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    Depends on how big your video projects are. Anything substantial is gonna eat through 250gb pretty fast, and offloading footage to externals defeats the benefit of the ssd. My laptop does have an ssd, but I notice no real difference between editing off the ssd and a 7200rpm external connected via FireWire. Snappier application loads are nice but that's like 3-5 seconds saved, which is more of a psychological boost than a meaningful increase in productivity. but, there are other benefits like being quieter and seemingly less prone to mechanical failures.
     
  13. Santabean2000 macrumors 68000

    Santabean2000

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    Nov 20, 2007
    #16
    I run an SSD and HDD dual setup in a 13" MBP for some video/photo work (and a lot of other multitasking simultaneously). Granted, my needs are not massive, but still, I find it a bit painful at times going back to a straight HDD computer, (like my i7 iMac!).

    I find an SSD makes a lot of micro-waits disappear to deliver a much smoother ride every day.

    SSD all the way! You won't regret it.
     
  14. maflynn Moderator

    maflynn

    Staff Member

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    May 3, 2009
    Location:
    Boston
    #17
    I actually went with a dual SSD option, partly for the performance but mostly because I wanted to remove the risk of a head crash on hard drive. I have two kids that I generally don't let touch my laptop, but as you know accidents can happen
     
  15. Santabean2000 macrumors 68000

    Santabean2000

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    Nov 20, 2007
    #18
    I would have liked that too, but SSD prices for large capacity is currently prohibitively expensive for me just yet. One day... (*sighs* - looking at 600 GB Intel 320)

    640 GB HDD for $80 . Can't argue with that.
     
  16. Nick McEnjoy macrumors member

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    Oct 21, 2011
    #19
    You know what, you can try. Get an SSD and try. If it doesn't work, return it. You may have to pay for return shipping and restocking fee (hope not) but it should answer your question, practically.
     
  17. ninjaslim thread starter macrumors member

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    Jul 27, 2010
    #20
    I think I'm now considering putting money towards software instead and just using my current FireWire drive as a scratch disk for Final Cut Pro X. Does that seem like a better idea?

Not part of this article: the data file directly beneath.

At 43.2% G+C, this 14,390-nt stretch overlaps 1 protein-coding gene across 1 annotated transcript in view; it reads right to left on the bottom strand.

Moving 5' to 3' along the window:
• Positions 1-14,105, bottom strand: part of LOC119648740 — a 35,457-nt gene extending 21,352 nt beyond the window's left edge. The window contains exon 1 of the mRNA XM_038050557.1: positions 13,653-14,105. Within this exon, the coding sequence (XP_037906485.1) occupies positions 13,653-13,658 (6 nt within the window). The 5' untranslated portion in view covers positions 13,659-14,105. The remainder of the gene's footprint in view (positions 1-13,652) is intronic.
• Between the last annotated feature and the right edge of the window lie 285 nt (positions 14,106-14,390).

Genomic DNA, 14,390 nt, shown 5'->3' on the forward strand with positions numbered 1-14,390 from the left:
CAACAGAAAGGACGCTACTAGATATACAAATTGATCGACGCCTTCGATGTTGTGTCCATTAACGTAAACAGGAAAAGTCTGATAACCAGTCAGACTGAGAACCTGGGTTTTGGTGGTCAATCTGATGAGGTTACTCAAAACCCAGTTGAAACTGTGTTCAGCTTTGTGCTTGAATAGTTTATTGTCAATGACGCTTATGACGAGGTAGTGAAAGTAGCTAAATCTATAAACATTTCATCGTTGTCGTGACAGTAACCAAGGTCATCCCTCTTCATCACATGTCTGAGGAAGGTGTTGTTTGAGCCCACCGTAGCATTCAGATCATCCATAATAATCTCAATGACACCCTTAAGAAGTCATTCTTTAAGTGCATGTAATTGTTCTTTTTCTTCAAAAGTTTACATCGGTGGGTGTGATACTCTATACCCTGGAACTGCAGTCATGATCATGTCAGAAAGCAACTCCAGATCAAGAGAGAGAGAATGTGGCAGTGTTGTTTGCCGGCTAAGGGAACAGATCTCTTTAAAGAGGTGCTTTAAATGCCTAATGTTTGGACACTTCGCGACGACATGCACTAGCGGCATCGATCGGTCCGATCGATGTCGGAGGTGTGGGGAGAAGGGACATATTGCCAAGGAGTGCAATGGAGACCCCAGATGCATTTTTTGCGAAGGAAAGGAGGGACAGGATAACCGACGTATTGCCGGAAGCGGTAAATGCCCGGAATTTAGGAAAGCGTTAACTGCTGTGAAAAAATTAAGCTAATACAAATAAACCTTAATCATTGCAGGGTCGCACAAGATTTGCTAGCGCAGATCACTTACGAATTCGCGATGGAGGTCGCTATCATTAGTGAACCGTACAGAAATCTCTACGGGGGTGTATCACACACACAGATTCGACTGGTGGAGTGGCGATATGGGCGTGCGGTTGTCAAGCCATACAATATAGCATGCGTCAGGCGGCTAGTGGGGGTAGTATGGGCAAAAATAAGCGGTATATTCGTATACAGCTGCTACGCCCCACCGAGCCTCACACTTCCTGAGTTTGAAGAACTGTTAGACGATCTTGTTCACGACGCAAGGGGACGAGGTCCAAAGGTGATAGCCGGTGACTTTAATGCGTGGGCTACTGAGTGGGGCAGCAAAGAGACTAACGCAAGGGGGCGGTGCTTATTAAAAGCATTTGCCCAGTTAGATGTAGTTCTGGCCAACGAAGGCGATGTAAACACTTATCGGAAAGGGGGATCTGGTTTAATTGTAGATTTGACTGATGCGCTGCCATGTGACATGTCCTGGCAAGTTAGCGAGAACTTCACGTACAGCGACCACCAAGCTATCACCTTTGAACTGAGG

18. dusk007 macrumors 68040

    dusk007

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    Dec 5, 2009
    #21
    I don't do any video editing thus I don't know how much actual I/O matters there.
    In theory once a program is loaded in and the data is there or only small parts are streamed in there is really absolutely zero gain from an SSD.
    Thus this statement is completely wrong.
    If I were you I would just watch the disk access in activity monitor on a second monitor while working. If nothing substantial happens there chances are an SSD won't buy you much speed. When the CPU runs almost full speed it won't help either. What you need to look out for is longer periods with significant I/O and only medium or low CPU utilization. That is the CPU waiting for something to do.
    An SSD can help tremendously but I wouldn't bet on anything with video editing. The access is probably mostly sequential and not random thus the difference between SSD and HDD isn't all that big.
     
  19. nova2wl macrumors newbie

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    Nov 27, 2011
    #22
    Do you have the SSD in the main drive slot or in the Optical drive slot? I am looking to do the same thing as you.
     
  20. ninjaslim thread starter macrumors member

    Joined:
    Jul 27, 2010
    #23
    Just to update everyone, I installed the Crucial M4 128GB SSD in my MacBook Pro 2011, and I've seen great improvements in rendering performance and overall smoothness of editing. Although, I should say that I keep my video files on an external drive.